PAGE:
2. The rules that result in pressing the button have scenarios that overlap or are contradicted by true conditions in other rules. And, finally,

3. The last case results in the button being held.

The rules that result in holding it can act as stopping points to shorten the flowchart. These scenarios are represented by the blue and white buttons on the right with stop signs next to them. This is allowed due to the order of the rules in the default guide, where earlier rules that are true negate any reason to check the cases following that rule.

Rules 2 and 4 can be approached with foresight by asking the number of batteries on the bomb. Asking the number of batteries on the bomb is less time consuming on both ends than asking “Is there one battery?” followed by “Is there more than one battery?” After understanding the number of batteries on the bomb requires only one rotation of the bomb by the defuser (although I imagine most players reading the guide frame the question such that the defuser only needs to check for batteries once). After noting the number of batteries, the support line can advance through the flowchart with knowledge of the path to take.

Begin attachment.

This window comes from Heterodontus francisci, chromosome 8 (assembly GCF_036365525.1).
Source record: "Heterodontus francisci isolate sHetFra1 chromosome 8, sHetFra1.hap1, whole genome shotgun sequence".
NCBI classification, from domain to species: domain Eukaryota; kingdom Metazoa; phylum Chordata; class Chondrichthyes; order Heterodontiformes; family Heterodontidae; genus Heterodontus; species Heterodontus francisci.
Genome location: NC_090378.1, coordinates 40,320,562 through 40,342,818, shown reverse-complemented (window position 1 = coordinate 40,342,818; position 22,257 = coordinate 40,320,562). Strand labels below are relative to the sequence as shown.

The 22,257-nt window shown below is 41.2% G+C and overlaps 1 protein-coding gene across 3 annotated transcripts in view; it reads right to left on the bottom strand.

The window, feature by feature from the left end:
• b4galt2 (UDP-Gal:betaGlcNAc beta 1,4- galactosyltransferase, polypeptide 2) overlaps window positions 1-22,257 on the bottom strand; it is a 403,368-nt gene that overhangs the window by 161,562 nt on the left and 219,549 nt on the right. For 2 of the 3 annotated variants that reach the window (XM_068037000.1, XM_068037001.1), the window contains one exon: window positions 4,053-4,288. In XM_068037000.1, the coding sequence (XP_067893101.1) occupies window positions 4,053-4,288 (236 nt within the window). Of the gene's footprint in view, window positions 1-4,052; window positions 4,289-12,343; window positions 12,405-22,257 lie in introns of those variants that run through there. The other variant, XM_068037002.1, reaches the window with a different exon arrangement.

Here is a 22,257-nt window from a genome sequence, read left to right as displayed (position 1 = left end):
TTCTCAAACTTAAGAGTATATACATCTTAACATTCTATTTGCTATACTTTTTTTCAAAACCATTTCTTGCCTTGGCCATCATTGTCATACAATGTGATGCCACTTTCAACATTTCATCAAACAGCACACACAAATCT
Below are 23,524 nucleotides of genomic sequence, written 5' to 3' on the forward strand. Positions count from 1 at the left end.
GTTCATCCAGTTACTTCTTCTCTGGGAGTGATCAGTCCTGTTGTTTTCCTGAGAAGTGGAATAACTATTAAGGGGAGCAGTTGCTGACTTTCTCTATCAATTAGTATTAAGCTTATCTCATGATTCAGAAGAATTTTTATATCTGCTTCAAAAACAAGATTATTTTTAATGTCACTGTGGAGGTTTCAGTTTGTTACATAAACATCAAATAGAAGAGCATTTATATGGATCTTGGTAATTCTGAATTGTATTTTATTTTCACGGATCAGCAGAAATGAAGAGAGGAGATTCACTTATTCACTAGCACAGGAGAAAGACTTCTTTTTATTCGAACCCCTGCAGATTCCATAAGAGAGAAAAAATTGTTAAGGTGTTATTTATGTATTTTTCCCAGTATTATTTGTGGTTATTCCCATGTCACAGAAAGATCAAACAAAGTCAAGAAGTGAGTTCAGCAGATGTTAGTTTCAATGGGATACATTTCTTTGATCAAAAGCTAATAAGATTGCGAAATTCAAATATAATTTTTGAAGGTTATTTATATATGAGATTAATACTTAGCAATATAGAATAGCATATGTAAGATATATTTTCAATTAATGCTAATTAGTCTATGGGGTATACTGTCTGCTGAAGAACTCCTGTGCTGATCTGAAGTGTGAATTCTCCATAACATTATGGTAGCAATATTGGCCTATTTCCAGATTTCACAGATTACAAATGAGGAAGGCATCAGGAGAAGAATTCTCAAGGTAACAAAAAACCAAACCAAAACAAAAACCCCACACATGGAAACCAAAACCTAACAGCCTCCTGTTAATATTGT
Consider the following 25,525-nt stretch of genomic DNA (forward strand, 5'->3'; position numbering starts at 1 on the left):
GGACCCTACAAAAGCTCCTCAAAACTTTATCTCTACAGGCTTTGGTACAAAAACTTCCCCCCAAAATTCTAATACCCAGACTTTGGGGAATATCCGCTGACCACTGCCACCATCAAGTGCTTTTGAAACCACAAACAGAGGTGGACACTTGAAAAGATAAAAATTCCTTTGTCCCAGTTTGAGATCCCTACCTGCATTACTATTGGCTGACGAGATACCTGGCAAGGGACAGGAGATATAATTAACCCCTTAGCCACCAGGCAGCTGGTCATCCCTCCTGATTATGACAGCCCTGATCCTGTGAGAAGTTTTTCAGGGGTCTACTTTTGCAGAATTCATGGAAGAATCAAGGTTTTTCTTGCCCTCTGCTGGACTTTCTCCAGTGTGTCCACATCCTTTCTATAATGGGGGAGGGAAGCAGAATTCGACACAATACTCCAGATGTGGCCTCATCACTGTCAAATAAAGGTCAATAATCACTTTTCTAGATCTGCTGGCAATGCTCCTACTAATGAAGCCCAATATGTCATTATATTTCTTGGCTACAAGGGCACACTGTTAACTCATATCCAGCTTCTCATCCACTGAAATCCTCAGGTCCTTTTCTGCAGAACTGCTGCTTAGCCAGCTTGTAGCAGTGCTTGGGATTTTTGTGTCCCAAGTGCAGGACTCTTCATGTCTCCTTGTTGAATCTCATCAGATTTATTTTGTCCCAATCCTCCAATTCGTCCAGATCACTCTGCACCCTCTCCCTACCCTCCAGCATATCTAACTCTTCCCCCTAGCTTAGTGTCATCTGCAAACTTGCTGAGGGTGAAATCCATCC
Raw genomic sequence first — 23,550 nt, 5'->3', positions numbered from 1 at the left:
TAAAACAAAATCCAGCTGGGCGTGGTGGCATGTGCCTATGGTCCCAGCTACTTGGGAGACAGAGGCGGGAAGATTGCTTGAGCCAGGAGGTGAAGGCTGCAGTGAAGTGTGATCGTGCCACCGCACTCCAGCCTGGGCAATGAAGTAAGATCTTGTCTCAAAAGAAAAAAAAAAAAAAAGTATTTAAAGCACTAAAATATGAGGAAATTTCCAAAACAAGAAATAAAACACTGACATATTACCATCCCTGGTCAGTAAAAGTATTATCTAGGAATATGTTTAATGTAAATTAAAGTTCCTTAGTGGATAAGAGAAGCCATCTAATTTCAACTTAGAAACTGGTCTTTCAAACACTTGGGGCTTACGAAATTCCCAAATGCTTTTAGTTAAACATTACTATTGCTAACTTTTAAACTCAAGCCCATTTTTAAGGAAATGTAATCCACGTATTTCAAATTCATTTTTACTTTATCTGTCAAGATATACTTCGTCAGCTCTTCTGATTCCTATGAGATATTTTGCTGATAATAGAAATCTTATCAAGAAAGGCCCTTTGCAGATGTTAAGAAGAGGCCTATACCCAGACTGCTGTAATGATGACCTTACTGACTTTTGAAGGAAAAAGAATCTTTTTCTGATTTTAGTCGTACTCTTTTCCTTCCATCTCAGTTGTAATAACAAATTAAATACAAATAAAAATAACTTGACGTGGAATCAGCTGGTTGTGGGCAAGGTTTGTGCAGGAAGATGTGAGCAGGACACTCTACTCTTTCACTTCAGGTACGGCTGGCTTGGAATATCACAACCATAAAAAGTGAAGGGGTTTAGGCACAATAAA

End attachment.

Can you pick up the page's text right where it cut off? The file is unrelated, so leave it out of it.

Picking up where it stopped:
As for the case of a red button having “Hold” as its text, the earlier rules need not be considered for the following reasoning: Firstly, the other rules resulting in the button being pressed are unnecessary, as they produce the same outcome as the having a red button that says “Hold.” Additionally, the rules which could override this case have contradictory conditions. Particularly, the color specified in rules 1, 3, and 5 all require a different colored button than in present (blue, white, and yellow). Therefore, in the case that the button is red and has the text “Hold,” the support line can instantly tell the defuser to press and release it.

Finally, I wanted to design the flowchart such that the button module can be defused off the memory of the support line or even the defuser, themselves. Having encountered buttons enough times, like the other modules, I have memorized some rules that speed up the process by eliminating the time to flip to and read the “Button” portion of the default manual. Hopefully, this flowchart will make a full memorization of this module easier and set up moments where the defuser communicates the needed information off the bat and is met with a single instruction as the response from the support line: A streamlined process that is not only satisfying (and we all love that feeling!) but also significantly reduces the time to handle this simple module.

Credit to Zfhutzzu